Daniel O'Keefe's research focuses on organizing and synthesizing the substantial body of work derived from persuasion studies—the effects of messages on persuasion and the distinctive problems associated with the development of dependable generalizations about persuasive message effects. His work seeks to derive and integrate findings from the large number of extant persuasion effects studies, especially through quantitative methods for research synthesis (meta-analysis).
- Ph.D., Speech Communication, University of Illinois at Urbana-Champaign
- A.M., Speech, University of Illinois at Urbana-Champaign
- A.B., Speech (Psychology Minor), University of Illinois at Urbana-Champaign (with High College Honors and Departmental Distinction)
O'Keefe, D. J. (2013). The relative persuasiveness of different message types does not vary as a function of the persuasive outcome assessed: Evidence from 29 meta-analyses of 2,062 effect sizes for 13 message variations. Annals of the International Communication Association, 37, 221-249.
O'Keefe, D. J. (2015). Message generalizations that support evidence-based persuasive message design: Specifying the evidentiary requirements. Health Communication, 30, 106-113.
O'Keefe, D. J. (2016). Persuasion: Theory and research (3rd ed.). Los Angeles, CA: Sage Publications.
O’Keefe, D. J. (2018). Message pretesting using assessments of expected or perceived persuasiveness: Evidence about diagnosticity of relative actual persuasiveness. Journal of Communication, 68(1), 120-142.
O’Keefe, D. J. (2020). Message pretesting using perceived persuasiveness measures: Reconsidering the correlational evidence. Communication Methods and Measures, 14(1), 25-37.
O’Keefe, D. J. (2021). Persuasive message pretesting using non-behavioral outcomes: Differences in attitudinal and intention effects as diagnostic of differences in behavioral effects. Journal of Communication, 71(4), 623-645.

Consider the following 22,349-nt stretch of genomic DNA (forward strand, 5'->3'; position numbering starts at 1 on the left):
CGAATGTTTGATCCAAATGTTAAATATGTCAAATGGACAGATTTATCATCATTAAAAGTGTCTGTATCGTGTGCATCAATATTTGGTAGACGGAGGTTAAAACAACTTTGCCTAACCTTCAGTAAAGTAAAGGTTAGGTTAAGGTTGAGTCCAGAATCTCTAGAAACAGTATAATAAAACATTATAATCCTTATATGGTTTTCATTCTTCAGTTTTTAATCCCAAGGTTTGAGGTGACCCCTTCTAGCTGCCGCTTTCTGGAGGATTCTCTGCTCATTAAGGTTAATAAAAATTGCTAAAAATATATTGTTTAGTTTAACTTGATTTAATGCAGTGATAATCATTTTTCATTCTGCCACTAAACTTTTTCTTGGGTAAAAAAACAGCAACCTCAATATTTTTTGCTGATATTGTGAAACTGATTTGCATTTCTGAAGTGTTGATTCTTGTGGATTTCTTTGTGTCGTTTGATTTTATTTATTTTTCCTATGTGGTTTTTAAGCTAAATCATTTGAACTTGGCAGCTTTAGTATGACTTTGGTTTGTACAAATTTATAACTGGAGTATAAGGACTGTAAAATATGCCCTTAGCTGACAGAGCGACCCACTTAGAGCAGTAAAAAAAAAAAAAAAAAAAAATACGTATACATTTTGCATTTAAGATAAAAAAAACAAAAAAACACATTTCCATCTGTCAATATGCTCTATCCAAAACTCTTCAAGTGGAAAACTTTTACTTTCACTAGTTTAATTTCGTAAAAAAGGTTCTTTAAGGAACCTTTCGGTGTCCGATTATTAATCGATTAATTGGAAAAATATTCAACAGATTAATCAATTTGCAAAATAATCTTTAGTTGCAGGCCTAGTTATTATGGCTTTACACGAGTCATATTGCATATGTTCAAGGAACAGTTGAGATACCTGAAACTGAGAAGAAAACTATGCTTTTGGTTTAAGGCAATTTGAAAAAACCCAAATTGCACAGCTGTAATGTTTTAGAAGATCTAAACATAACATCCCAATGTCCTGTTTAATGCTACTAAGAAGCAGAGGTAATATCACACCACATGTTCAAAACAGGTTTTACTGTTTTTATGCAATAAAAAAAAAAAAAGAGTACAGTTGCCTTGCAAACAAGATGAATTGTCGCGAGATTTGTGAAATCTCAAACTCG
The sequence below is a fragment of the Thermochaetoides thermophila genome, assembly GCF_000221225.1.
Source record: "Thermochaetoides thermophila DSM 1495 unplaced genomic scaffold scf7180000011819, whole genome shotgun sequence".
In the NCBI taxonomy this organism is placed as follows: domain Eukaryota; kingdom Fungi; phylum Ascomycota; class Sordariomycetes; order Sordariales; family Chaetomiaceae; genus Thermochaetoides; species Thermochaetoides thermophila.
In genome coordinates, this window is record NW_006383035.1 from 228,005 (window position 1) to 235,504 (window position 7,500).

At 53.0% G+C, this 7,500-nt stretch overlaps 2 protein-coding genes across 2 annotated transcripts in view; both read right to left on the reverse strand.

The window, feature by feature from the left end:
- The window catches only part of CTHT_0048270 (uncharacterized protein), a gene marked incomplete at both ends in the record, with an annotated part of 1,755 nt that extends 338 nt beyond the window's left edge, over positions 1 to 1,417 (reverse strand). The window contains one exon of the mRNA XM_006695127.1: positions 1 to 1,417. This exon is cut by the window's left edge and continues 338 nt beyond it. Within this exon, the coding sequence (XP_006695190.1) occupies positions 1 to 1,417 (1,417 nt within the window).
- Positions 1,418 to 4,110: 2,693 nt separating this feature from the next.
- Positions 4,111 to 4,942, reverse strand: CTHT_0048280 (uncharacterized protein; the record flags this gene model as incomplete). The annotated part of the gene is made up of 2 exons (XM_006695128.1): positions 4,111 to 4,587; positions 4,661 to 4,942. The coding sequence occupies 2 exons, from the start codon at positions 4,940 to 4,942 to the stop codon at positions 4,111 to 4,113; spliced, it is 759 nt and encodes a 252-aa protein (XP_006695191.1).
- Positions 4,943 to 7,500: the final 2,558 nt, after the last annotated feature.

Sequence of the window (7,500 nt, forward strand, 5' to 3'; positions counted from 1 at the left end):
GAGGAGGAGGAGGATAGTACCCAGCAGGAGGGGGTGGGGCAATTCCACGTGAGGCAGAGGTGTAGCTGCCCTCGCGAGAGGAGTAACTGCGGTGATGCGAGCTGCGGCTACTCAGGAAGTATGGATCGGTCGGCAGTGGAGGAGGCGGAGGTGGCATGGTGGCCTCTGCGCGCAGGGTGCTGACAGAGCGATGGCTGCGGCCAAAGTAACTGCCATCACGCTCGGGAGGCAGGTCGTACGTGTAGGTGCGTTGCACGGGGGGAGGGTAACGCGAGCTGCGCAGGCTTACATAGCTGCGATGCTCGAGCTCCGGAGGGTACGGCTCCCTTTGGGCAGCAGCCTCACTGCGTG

O’Keefe, D. J., & Hoeken, H. (2021). Message design choices don’t make much difference to persuasiveness and can’t be counted on—not even when moderating conditions are specified. Frontiers in Psychology, 12, 2533.
Recent Awards and Honors
- 2022: John E. Hunter Meta-Analysis Award, Information Systems Division, International Communication Association
- 2020: Outstanding Health Communication Scholar Award, Health Communication Division, National Communication Association
- 2019: Innovation in Method Award, Mass Communication Division, International Communication Association
- 2018: Fellow, International Communication Association
- 2016, Charles Deering McCormick Professor of Teaching Excellence
- 2010, Galbut Outstanding Faculty Award
- 2008, Article of the Year Award, Health Communication Division, National Communication Association
- 2005, Distinguished Scholar Award, Rhetorical and Communication Theory Division, National Communication Association
- 2004, Best Article Award, International Communication Association
- 2002, Distinguished Research Award, International Society for the Study of Argumentation
CS 205-0: Theories of Persuasion
CS 395-0: Advanced Theories of Persuasion
CS 394-0: Undergraduate Research Seminar: Persuasion in Health Contexts
CS 525-0: Advanced Theories of Persuasion